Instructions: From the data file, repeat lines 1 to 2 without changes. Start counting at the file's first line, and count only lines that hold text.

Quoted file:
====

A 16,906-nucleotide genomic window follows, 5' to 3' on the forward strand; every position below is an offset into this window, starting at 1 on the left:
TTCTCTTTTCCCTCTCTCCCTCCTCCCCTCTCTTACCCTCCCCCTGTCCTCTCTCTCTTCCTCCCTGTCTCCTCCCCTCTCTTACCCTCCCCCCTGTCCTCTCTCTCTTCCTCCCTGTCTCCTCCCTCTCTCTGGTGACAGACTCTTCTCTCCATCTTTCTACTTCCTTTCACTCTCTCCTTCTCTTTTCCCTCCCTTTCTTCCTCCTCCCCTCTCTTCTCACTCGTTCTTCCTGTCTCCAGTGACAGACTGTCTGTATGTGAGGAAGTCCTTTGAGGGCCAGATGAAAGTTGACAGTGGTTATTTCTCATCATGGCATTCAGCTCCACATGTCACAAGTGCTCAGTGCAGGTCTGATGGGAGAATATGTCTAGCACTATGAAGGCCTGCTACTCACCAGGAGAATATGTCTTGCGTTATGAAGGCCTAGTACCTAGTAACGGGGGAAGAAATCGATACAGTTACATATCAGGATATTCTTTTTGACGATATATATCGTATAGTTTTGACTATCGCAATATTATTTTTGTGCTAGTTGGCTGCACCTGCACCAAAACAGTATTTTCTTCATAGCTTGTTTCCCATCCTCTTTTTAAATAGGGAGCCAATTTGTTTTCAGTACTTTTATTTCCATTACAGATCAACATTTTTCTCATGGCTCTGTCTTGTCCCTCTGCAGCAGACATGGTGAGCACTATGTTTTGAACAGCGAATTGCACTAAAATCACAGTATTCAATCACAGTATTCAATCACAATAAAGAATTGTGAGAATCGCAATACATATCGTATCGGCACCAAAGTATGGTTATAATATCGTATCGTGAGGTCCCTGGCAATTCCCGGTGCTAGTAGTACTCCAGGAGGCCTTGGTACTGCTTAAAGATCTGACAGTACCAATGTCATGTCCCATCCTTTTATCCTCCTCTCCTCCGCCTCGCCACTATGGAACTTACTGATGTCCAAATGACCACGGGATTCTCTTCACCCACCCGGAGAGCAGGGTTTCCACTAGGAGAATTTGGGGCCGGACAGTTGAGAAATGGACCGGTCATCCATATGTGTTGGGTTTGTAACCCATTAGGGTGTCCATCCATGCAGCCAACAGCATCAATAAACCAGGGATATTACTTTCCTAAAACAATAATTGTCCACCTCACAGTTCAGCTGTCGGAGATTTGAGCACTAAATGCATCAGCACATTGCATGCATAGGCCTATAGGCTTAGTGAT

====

A 16,906-nucleotide genomic window follows, 5' to 3' on the forward strand; every position below is an offset into this window, starting at 1 on the left:
TTCTCTTTTCCCTCTCTCCCTCCTCCCCTCTCTTACCCTCCCCCTGTCCTCTCTCTCTTCCTCCCTGTCTCCTCCCCTCTCTTACCCTCCCCCCTGTCCTCTCTCTCTTCCTCCCTGTCTCCTCCCTCTCTCTGGTGACAGACTCTTCTCTCCATCTTTCTACTTCCTTTCACTCTCTCCTTCTCTTTTCCCTCCCTTTCTTCCTCCTCCCCTCTCTTCTCACTCGTTCTTCCTGTCTCCAGTGACAGACTGTCTGTATGTGAGGAAGTCCTTTGAGGGCCAGATGAAAGTTGACAGTGGTTATTTCTCATCATGGCATTCAGCTCCACATGTCACAAGTGCTCAGTGCAGGTCTGATGGGAGAATATGTCTAGCACTATGAAGGCCTGCTACTCACCAGGAGAATATGTCTTGCGTTATGAAGGCCTAGTACCTAGTAACGGGGGAAGAAATCGATACAGTTACATATCAGGATATTCTTTTTGACGATATATATCGTATAGTTTTGACTATCGCAATATTATTTTTGTGCTAGTTGGCTGCACCTGCACCAAAACAGTATTTTCTTCATAGCTTGTTTCCCATCCTCTTTTTAAATAGGGAGCCAATTTGTTTTCAGTACTTTTATTTCCATTACAGATCAACATTTTTCTCATGGCTCTGTCTTGTCCCTCTGCAGCAGACATGGTGAGCACTATGTTTTGAACAGCGAATTGCACTAAAATCACAGTATTCAATCACAGTATTCAATCACAATAAAGAATTGTGAGAATCGCAATACATATCGTATCGGCACCAAAGTATGGTTATAATATCGTATCGTGAGGTCCCTGGCAATTCCCGGTGCTAGTAGTACTCCAGGAGGCCTTGGTACTGCTTAAAGATCTGACAGTACCAATGTCATGTCCCATCCTTTTATCCTCCTCTCCTCCGCCTCGCCACTATGGAACTTACTGATGTCCAAATGACCACGGGATTCTCTTCACCCACCCGGAGAGCAGGGTTTCCACTAGGAGAATTTGGGGCCGGACAGTTGAGAAATGGACCGGTCATCCATATGTGTTGGGTTTGTAACCCATTAGGGTGTCCATCCATGCAGCCAACAGCATCAATAAACCAGGGATATTACTTTCCTAAAACAATAATTGTCCACCTCACAGTTCAGCTGTCGGAGATTTGAGCACTAAATGCATCAGCACATTGCATGCATAGGCCTATAGGCTTAGTGAT